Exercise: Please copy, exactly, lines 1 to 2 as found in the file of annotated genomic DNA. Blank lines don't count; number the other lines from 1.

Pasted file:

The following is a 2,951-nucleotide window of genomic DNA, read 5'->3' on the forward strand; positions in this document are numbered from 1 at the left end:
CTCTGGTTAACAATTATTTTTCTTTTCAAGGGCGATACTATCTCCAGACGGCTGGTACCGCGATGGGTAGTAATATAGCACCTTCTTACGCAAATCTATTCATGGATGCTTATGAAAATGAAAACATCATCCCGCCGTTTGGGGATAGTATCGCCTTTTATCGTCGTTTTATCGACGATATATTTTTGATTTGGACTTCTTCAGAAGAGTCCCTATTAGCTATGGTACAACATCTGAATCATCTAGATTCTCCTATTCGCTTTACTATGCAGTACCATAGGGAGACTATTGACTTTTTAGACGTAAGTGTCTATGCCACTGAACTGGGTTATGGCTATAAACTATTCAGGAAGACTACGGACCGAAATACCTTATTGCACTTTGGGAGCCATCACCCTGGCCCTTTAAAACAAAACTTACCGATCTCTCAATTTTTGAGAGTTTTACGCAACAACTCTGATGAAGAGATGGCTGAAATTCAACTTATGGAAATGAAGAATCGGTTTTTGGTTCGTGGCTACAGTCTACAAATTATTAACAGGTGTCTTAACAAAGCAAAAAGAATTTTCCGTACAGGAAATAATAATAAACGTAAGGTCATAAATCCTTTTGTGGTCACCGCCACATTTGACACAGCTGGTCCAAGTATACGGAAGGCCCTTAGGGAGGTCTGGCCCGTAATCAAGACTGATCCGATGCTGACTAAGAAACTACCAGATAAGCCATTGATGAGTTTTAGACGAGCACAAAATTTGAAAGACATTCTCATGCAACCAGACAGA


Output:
The following is a 2,951-nucleotide window of genomic DNA, read 5'->3' on the forward strand; positions in this document are numbered from 1 at the left end:
CTCTGGTTAACAATTATTTTTCTTTTCAAGGGCGATACTATCTCCAGACGGCTGGTACCGCGATGGGTAGTAATATAGCACCTTCTTACGCAAATCTATTCATGGATGCTTATGAAAATGAAAACATCATCCCGCCGTTTGGGGATAGTATCGCCTTTTATCGTCGTTTTATCGACGATATATTTTTGATTTGGACTTCTTCAGAAGAGTCCCTATTAGCTATGGTACAACATCTGAATCATCTAGATTCTCCTATTCGCTTTACTATGCAGTACCATAGGGAGACTATTGACTTTTTAGACGTAAGTGTCTATGCCACTGAACTGGGTTATGGCTATAAACTATTCAGGAAGACTACGGACCGAAATACCTTATTGCACTTTGGGAGCCATCACCCTGGCCCTTTAAAACAAAACTTACCGATCTCTCAATTTTTGAGAGTTTTACGCAACAACTCTGATGAAGAGATGGCTGAAATTCAACTTATGGAAATGAAGAATCGGTTTTTGGTTCGTGGCTACAGTCTACAAATTATTAACAGGTGTCTTAACAAAGCAAAAAGAATTTTCCGTACAGGAAATAATAATAAACGTAAGGTCATAAATCCTTTTGTGGTCACCGCCACATTTGACACAGCTGGTCCAAGTATACGGAAGGCCCTTAGGGAGGTCTGGCCCGTAATCAAGACTGATCCGATGCTGACTAAGAAACTACCAGATAAGCCATTGATGAGTTTTAGACGAGCACAAAATTTGAAAGACATTCTCATGCAACCAGACAGA